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Influenza causes more hospitalizations among young children than any other vaccine-preventable disease. The single best way to protect against seasonal flu and its potential severe complications is for children to get a seasonal influenza vaccine each year. Flu vaccination is recommended for all children aged 6 months and older. Making healthy choices at school and at home can help prevent the flu and spreading flu to others.
We encourage you and your children to take the following steps to prevent influenza:
Stay home when you are sick. If possible, stay home from work, school, and errands when you are sick. You will help prevent others from catching your illness. Avoid close contact with people who are sick.
Avoid touching your eyes, nose, or mouth. Germs spread this way.
Clean and disinfect surfaces or objects. Clean and disinfect frequently touched surfaces at home, work or school, especially when someone is ill.
What is Adenovirus?
Adenoviruses are common viruses that cause a range of illness, including cold-like symptoms, sore throat, bronchitis, pneumonia, diarrhea and pink eye.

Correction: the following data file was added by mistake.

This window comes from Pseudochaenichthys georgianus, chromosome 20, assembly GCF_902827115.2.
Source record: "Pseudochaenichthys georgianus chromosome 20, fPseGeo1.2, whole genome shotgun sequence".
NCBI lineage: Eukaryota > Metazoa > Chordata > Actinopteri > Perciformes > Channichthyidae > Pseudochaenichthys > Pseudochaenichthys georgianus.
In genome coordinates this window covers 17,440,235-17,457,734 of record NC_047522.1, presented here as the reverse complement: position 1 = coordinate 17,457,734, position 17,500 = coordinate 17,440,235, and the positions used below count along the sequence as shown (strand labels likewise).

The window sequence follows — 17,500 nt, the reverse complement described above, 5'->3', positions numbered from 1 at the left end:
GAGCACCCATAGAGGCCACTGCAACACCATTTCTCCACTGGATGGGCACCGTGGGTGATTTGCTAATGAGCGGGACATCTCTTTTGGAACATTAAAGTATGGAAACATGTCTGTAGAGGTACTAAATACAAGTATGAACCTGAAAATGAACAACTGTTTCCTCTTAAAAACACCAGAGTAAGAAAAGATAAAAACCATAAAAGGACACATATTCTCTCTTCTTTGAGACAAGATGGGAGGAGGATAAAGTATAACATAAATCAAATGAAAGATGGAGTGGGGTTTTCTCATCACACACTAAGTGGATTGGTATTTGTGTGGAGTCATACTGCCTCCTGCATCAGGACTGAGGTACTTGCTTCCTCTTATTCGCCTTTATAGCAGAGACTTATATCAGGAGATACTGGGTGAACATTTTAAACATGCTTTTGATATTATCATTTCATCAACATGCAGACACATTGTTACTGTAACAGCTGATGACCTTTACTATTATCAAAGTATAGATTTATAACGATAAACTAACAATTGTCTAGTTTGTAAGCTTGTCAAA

Adenoviruses can cause mild to severe illness, though serious illness is less common. Adenovirus can cause illness in persons of any age. People with weakened immune systems, or existing respiratory or cardiac disease, are at higher risk of developing severe illness from an adenovirus infection.
Adenoviruses are common among places with large groups of children, such as hospitals, schools, and camps.
Symptoms of Adenovirus disease usually appear 2-14 days after exposure.
How is Adenovirus Transmitted?
Adenoviruses are usually spread from an infected person to others through
close personal contact, such as touching or shaking hands
through the air by coughing and sneezing
touching an object or surface with adenoviruses on it, then touching your mouth, nose, or eyes before washing your hands
Some adenoviruses can spread through an infected person’s stool.
If you think you or your child have symptoms of Adenovirus disease, contact your healthcare provider.
Follow simple steps to protect yourself and others
You can protect yourself and others from adenoviruses and other respiratory illnesses by following a few simple steps:
Wash your hands often with soap and water. Frequent hand washing is especially important in childcare settings and healthcare facilities. (see CDC’s Clean Hands Save Lives! )
Avoid touching your eyes, nose, or mouth with unwashed hands
Avoid close contact with people who are sick
If you’re sick you can help protect others:
Stay home when you are sick
Cover your mouth and nose when coughing or sneezing
Avoid sharing cups and eating utensils with others
Refrain from kissing others
Wash your hands often with soap and water, especially after using the bathroom
Nora Galligan RN, BSN
Certified School Nurse
201-794-5480 ext. 8222